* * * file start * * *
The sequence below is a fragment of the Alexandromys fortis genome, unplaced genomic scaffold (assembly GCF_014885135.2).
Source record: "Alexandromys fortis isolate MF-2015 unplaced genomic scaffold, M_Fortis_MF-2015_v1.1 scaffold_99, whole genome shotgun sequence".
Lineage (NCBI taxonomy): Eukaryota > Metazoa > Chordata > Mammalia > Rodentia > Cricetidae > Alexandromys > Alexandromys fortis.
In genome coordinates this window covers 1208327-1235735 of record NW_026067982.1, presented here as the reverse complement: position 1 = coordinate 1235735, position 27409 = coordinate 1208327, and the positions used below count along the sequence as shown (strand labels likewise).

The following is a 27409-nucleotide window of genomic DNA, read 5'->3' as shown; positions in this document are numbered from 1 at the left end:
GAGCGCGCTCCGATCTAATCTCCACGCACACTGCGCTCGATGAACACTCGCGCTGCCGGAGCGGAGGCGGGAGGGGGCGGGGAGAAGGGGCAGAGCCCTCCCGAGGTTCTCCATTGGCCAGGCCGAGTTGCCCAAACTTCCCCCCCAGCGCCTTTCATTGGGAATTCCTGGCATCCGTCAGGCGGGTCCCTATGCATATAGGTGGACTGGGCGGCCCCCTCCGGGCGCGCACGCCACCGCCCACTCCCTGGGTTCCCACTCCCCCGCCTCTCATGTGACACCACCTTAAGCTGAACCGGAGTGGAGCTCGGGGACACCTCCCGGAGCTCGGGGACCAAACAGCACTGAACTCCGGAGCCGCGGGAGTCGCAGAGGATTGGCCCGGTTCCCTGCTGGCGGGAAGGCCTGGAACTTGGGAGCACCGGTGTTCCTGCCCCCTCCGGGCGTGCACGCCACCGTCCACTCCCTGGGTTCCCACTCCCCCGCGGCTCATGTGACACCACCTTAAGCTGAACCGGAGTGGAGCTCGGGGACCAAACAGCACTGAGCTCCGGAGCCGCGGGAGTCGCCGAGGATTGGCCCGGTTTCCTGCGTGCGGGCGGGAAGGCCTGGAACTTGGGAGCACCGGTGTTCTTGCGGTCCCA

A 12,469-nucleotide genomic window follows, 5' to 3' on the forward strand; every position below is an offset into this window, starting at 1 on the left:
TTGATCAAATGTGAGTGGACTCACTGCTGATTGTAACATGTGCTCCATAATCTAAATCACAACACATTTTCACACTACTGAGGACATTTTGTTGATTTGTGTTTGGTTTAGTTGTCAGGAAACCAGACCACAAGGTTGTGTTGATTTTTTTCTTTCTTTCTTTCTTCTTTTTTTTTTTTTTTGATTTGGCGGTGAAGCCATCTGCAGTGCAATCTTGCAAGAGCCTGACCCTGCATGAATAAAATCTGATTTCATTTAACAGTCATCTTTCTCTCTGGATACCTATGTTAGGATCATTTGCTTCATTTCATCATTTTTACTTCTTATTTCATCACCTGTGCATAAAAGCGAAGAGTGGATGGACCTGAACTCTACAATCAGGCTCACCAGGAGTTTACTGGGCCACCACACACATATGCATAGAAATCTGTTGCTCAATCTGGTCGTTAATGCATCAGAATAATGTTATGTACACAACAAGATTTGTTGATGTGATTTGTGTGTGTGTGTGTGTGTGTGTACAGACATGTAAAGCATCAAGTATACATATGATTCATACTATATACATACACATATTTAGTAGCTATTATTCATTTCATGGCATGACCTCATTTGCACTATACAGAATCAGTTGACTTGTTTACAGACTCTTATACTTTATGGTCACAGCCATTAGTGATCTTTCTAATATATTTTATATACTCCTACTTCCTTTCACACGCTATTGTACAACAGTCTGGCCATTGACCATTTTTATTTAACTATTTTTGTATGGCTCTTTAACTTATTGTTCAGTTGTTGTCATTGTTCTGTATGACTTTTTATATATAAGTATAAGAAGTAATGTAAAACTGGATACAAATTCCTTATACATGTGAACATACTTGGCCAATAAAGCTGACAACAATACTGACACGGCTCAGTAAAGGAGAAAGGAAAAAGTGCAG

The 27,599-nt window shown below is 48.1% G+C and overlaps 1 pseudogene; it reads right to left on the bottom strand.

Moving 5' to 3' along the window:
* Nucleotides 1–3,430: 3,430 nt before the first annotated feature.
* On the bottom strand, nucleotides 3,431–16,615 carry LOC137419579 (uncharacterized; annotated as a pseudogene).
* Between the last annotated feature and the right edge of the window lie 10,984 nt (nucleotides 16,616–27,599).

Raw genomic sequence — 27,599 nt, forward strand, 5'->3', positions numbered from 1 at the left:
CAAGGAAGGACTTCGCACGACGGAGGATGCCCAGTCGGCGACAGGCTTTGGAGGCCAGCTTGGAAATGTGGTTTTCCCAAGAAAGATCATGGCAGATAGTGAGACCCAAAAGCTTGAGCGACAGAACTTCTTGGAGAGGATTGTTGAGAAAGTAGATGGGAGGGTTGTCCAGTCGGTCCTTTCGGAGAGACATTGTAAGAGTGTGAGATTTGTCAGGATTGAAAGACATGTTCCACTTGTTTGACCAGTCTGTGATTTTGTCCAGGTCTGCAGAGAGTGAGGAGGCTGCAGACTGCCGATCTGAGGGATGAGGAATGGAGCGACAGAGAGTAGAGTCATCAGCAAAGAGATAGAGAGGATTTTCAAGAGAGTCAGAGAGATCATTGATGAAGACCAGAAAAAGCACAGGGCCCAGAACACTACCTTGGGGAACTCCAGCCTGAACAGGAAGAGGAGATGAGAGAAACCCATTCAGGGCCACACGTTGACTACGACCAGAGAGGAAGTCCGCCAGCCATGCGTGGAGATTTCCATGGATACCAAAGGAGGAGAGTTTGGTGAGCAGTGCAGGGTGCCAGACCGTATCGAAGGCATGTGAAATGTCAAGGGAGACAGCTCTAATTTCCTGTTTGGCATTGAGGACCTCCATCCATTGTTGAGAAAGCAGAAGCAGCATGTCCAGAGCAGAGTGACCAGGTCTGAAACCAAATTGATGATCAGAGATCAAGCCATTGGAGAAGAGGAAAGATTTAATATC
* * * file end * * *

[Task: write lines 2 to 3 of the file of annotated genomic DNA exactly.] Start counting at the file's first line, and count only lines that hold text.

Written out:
Source record: "Alexandromys fortis isolate MF-2015 unplaced genomic scaffold, M_Fortis_MF-2015_v1.1 scaffold_99, whole genome shotgun sequence".
Lineage (NCBI taxonomy): Eukaryota > Metazoa > Chordata > Mammalia > Rodentia > Cricetidae > Alexandromys > Alexandromys fortis.